About Workers Compensation Benefits

What are Workers Comp Benefits?

You may be entitled to benefits depending upon your individual situation, however, if you’ve been injured at work you will receive all medical treatment necessary to sure or relieve you from the effects of a work-caused injury or illness. This includes physician’s services, hospitalization, physical restoration, dental care, prescriptions, X-rays, laboratory studies and all other necessary and reasonable care ordered by your physician. There are no deductibles – the total cost of medical care is paid directly by the employer or its insurance carriers as a workers’ compensation benefit.

If the work-related injury or illness results in death, benefits may be paid to qualified surviving dependents. The maximum death benefit is $115,000. There is a separate allowance for reimbursement of reasonable burial expenses, up to $5,000.

What if my Employer Has No Insurance

If your employer does not have workers’ compensation insurance and is not self-insured, your benefits may be paid by the Uninsured Employers Fund of the State Department of Industrial Relations. It is important that you contact an information and assistance officer immediately if you suspect that your employer is illegally uninsured.

Types of Workers Compensation Benefits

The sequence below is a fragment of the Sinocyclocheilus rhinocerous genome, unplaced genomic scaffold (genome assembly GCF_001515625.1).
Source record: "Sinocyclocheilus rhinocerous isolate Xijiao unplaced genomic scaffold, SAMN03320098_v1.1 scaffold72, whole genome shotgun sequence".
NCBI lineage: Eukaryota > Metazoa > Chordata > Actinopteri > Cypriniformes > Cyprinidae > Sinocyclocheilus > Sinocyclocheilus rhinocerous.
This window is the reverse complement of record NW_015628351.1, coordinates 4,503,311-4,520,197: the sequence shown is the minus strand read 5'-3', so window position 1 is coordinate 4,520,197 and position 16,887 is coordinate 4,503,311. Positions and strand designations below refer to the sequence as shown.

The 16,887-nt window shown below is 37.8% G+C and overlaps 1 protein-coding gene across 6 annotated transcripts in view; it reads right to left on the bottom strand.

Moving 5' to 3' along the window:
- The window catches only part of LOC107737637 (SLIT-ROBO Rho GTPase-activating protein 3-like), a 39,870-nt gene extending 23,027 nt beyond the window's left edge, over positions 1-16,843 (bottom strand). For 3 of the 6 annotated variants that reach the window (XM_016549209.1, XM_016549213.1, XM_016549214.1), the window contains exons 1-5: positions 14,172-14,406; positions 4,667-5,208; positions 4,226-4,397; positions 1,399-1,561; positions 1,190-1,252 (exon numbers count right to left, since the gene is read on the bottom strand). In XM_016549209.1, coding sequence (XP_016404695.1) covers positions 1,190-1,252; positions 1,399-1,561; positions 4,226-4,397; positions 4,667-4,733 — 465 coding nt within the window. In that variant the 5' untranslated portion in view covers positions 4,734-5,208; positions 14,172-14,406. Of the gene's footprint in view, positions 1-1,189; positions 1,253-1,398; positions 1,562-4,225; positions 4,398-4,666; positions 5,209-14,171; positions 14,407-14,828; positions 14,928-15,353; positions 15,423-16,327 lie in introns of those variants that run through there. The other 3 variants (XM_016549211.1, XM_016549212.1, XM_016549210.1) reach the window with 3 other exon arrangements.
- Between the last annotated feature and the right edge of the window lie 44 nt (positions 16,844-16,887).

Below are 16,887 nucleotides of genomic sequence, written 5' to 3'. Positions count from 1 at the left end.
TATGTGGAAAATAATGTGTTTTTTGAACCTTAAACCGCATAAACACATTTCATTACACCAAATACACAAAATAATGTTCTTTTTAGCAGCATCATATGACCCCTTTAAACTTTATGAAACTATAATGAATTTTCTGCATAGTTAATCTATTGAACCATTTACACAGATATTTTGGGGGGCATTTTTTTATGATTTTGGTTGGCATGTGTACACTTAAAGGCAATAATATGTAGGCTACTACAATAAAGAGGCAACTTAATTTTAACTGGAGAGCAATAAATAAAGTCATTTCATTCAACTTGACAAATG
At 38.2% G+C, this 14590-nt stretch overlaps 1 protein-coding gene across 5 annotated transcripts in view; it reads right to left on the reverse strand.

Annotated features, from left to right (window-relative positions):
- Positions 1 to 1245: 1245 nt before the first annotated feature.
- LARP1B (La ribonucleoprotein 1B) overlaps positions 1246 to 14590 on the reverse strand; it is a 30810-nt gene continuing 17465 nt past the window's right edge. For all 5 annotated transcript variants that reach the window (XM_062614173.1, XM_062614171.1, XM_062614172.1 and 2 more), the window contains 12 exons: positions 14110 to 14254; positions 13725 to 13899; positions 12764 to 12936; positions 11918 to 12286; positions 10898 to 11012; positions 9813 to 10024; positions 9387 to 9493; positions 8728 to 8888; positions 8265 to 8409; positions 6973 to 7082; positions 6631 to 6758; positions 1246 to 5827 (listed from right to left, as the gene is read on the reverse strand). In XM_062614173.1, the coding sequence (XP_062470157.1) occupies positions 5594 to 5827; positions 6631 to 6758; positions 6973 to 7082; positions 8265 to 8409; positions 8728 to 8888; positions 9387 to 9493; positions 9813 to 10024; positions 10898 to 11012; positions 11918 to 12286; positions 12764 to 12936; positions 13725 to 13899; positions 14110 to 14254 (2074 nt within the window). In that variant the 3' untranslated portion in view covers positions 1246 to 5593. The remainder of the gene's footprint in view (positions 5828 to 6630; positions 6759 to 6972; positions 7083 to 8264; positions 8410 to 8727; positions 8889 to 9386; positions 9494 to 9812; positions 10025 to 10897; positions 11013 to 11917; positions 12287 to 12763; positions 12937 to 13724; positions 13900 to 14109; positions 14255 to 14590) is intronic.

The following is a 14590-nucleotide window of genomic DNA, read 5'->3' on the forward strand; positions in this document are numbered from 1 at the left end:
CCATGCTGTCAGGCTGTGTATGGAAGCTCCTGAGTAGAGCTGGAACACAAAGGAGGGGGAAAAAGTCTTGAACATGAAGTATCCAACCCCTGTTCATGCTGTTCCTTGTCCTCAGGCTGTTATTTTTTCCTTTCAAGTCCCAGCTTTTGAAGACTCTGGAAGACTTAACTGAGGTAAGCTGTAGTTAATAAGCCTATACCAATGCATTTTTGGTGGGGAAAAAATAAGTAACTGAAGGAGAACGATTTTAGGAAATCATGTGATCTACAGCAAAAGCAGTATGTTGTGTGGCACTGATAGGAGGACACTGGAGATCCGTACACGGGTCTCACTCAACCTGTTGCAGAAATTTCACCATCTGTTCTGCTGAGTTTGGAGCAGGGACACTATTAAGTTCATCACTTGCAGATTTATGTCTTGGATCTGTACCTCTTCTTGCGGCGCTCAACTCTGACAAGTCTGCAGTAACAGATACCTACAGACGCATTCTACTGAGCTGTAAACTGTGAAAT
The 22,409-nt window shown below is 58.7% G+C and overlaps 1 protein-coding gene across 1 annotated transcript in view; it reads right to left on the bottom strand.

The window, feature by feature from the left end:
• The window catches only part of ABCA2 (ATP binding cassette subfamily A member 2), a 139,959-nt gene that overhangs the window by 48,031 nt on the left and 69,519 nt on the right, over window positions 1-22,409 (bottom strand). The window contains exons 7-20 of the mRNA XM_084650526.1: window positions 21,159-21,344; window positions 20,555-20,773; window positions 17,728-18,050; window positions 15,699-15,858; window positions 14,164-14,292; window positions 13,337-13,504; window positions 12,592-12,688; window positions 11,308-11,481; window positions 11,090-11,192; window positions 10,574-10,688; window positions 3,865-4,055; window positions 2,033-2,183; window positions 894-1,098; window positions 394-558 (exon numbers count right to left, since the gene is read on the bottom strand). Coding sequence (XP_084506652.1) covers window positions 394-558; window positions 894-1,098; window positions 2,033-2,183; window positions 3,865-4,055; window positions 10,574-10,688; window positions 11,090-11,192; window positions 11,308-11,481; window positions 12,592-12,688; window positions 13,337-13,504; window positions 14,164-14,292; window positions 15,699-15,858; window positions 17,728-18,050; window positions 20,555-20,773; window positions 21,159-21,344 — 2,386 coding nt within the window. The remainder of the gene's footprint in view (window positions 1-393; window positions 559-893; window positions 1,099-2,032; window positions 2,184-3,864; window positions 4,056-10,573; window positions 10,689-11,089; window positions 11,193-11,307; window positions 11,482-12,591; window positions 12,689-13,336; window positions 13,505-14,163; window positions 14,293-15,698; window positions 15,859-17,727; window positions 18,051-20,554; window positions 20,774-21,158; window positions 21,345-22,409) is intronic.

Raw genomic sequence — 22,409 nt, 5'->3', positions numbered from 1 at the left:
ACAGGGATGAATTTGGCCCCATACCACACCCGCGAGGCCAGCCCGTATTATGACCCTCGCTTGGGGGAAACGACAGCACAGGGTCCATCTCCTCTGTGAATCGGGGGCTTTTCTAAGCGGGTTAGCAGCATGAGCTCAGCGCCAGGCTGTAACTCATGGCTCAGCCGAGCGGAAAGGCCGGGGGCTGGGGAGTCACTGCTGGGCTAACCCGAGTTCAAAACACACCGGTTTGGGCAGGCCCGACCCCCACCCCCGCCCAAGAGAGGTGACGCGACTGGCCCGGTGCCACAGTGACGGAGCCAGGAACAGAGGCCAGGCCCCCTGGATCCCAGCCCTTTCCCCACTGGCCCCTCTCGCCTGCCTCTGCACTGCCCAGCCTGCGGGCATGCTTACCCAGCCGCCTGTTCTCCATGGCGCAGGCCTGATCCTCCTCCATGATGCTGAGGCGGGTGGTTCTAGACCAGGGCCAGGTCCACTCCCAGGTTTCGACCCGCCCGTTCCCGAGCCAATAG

Medical treatment:

Workers are entitled to medical treatment, if they’re injured or become ill on the job. This could include chiropractic, medical, dental, psychological, or other forms of treatment necessary to improve the workers condition or cure the injury/illness sustained in the course of employment (also known as Industrial Injury). This treatment should be provided to the worker at no cost..

Temporary Disability (TD) payments:

These are monetary payments meant to compensate the worker while are injured/ill and unable to work. A doctor must declare the worker Temporarily Disabled in order to collect money while receiving medical treatment and regaining their health. Usually these payments will be roughly two/thirds (67%) of regular pay.

Permanent Disability (PD) payment:

This is a monetary payment that compensates the worker for residual injuries, unresolved conditions, and incurable physical complaints, received after a doctor has declared the worker has reached Permanent and Stationary (P&S) or Maximum Medical Improvement (MMI). This is usually at the closing stages of the case, although if the condition unexpectedly worsens after the claim is concluded, the claim may be re-opened.

Vocational Rehabilitation Training (Voc Rehab):

If the doctor determines that the worker can’t return to their regular type of employment because of permanent injuries, the worker might be entitled to Vocational Rehabilitation benefits. These benefits help retrain the worker for a job that they are capable of performing and are interested in doing.

Death Benefits:

If a person were completely or partially dependent on a person who’s death was a result of an on-the-job injury, the dependent may be entitled to certain benefits, such as funeral/burial expenses or other monetary compensation.

In certain situations, a worker may also be entitled to other benefits or compensations, such as Subsequent Injuries Benefits, Discrimination benefits under Labor Code 132(a), Employer’s serious and willful misconduct, State Disability, Social Security, or Life Pensions, to name only a few.

You can get information from your local WCAB Information and Assistance Officer. You can also seek the help of an attorney to guide you through the “red tape” of the WCAB’s various forms and procedures and to ensure you receive the benefits you deserve.

Contact a workers compensation attorney now.